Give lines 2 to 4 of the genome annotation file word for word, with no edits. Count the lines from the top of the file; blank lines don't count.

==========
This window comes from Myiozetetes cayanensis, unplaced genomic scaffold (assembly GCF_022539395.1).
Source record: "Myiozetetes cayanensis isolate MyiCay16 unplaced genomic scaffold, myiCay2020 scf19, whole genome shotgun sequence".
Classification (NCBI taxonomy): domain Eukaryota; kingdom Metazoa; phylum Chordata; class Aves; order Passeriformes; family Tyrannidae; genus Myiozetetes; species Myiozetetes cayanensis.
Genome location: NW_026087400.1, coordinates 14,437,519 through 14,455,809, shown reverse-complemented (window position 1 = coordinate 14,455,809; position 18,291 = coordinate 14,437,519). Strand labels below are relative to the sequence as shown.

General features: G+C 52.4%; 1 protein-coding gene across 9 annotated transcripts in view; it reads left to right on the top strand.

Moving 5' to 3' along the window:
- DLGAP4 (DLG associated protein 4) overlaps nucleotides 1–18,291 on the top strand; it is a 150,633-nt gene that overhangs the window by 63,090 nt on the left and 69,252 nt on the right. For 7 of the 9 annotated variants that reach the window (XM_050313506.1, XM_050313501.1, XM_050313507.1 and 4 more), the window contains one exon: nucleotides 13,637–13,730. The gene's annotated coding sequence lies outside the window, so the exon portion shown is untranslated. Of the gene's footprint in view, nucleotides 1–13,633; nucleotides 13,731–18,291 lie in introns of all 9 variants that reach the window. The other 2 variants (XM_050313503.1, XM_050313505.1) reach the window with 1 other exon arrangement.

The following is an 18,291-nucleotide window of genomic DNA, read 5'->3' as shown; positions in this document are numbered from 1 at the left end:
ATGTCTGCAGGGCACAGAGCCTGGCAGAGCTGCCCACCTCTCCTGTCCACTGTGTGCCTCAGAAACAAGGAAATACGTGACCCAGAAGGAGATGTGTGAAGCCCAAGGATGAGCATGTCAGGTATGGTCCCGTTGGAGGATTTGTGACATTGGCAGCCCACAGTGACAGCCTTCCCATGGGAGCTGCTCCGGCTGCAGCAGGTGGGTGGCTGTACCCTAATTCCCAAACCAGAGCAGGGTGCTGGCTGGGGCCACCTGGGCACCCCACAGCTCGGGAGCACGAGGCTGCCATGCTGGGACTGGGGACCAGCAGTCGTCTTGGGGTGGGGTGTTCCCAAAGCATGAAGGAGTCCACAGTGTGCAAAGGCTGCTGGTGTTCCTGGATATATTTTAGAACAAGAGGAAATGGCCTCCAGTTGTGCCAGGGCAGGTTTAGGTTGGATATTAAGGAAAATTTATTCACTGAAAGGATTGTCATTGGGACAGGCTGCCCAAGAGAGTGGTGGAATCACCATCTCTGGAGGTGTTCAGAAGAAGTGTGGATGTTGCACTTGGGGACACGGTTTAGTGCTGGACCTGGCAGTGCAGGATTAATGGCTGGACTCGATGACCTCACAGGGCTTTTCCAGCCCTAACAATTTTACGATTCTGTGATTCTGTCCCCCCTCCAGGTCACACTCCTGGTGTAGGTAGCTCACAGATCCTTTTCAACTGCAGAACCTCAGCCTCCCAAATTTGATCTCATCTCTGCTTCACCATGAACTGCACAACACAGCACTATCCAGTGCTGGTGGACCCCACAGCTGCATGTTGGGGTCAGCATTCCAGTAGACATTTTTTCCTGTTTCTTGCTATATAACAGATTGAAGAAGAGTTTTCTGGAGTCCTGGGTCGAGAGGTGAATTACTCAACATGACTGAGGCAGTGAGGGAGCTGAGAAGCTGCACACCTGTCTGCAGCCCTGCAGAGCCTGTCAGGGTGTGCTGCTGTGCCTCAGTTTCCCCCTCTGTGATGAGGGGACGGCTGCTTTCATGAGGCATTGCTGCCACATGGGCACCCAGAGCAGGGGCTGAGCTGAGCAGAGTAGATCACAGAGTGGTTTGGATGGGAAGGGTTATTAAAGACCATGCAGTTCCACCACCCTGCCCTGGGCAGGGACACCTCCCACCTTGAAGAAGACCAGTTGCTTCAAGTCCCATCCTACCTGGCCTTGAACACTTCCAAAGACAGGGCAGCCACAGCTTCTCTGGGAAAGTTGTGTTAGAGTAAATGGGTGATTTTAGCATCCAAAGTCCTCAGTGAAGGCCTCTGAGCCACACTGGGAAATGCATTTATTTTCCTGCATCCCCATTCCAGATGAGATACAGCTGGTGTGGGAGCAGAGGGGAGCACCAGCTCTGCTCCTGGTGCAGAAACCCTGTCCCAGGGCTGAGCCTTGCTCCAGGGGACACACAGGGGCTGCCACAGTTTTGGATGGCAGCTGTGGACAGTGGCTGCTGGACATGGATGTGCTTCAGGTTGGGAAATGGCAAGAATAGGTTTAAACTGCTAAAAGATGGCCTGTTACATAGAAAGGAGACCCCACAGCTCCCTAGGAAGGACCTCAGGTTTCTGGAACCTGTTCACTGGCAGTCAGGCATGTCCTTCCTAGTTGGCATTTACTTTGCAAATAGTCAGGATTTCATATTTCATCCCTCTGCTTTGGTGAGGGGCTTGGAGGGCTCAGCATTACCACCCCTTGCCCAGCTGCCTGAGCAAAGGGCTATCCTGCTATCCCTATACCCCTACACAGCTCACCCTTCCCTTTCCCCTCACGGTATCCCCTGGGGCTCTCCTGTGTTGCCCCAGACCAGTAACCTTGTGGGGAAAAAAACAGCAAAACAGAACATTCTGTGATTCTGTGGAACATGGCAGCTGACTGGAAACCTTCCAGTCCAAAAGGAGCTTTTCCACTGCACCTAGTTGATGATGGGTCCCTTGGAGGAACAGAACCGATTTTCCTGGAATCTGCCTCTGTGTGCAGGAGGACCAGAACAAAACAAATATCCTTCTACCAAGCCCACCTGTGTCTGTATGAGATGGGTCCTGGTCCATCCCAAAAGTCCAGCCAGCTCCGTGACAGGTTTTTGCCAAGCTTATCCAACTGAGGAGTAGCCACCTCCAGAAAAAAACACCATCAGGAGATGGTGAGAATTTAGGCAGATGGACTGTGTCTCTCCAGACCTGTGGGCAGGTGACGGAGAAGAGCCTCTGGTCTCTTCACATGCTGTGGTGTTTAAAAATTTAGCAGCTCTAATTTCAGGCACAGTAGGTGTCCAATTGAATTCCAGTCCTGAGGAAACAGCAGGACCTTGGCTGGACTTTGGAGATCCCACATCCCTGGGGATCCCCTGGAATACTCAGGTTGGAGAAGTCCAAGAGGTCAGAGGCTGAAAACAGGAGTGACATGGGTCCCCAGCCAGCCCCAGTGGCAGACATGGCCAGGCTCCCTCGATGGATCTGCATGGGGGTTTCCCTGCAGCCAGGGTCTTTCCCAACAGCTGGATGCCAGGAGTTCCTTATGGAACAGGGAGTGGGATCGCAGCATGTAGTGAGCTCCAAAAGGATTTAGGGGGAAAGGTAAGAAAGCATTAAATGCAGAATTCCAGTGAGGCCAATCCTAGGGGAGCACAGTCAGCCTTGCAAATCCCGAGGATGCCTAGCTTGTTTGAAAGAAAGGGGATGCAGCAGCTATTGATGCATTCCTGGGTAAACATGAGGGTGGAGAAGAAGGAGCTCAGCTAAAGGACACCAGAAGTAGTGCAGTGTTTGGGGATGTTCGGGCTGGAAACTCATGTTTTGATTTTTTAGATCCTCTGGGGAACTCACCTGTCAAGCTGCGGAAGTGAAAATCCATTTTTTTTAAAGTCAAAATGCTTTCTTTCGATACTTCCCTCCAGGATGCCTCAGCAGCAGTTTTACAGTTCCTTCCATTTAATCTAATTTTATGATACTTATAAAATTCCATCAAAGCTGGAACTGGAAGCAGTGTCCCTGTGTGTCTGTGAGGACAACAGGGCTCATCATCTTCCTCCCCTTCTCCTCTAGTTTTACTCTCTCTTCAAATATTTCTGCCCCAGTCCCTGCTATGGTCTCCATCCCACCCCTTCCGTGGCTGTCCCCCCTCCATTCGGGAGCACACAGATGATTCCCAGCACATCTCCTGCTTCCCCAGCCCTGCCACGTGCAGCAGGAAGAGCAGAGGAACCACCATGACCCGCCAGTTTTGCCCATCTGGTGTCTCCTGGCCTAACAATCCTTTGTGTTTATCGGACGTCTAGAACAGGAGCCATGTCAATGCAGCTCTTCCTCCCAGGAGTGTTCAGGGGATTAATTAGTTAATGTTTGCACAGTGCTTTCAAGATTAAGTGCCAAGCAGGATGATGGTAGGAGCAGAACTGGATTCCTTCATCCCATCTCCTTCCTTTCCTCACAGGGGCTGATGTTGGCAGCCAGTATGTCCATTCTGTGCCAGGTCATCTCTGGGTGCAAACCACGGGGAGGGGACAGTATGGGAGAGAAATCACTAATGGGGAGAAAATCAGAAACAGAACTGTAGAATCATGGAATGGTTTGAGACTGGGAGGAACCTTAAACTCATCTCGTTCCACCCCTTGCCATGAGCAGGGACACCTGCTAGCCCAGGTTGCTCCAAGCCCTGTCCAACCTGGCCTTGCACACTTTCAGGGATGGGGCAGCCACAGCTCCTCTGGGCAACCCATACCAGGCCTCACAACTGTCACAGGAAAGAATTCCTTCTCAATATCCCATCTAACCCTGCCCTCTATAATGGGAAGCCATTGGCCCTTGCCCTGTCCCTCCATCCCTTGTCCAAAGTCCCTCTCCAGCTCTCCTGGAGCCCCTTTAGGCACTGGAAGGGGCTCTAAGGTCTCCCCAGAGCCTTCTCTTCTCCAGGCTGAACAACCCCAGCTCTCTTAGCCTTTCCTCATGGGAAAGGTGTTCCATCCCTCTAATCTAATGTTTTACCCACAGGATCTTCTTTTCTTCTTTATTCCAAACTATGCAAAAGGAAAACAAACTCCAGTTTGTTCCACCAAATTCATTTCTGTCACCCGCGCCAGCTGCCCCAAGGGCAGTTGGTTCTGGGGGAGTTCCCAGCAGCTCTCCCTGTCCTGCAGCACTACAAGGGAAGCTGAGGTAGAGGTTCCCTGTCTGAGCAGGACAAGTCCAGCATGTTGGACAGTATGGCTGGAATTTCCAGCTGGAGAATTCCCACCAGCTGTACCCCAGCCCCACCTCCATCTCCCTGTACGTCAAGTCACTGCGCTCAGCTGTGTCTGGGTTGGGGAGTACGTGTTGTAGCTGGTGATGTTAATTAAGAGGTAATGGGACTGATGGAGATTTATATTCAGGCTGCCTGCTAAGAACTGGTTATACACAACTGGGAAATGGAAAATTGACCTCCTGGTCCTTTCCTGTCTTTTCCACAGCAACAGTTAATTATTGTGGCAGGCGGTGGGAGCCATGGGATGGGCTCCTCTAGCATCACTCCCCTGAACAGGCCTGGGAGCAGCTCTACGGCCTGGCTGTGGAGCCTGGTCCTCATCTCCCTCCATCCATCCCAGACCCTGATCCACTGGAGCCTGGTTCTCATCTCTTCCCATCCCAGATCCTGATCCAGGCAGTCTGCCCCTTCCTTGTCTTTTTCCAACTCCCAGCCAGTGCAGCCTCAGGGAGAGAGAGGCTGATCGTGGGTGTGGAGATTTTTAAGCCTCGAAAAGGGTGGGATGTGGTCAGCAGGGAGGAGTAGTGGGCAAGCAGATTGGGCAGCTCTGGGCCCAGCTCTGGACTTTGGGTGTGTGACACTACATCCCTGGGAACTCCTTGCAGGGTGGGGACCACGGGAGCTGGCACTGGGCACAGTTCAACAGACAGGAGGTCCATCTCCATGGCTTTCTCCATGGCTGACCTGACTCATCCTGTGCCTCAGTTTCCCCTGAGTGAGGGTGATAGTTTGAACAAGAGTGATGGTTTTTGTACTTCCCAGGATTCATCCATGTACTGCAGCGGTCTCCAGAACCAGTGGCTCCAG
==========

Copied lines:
Source record: "Myiozetetes cayanensis isolate MyiCay16 unplaced genomic scaffold, myiCay2020 scf19, whole genome shotgun sequence".
Classification (NCBI taxonomy): domain Eukaryota; kingdom Metazoa; phylum Chordata; class Aves; order Passeriformes; family Tyrannidae; genus Myiozetetes; species Myiozetetes cayanensis.
Genome location: NW_026087400.1, coordinates 14,437,519 through 14,455,809, shown reverse-complemented (window position 1 = coordinate 14,455,809; position 18,291 = coordinate 14,437,519). Strand labels below are relative to the sequence as shown.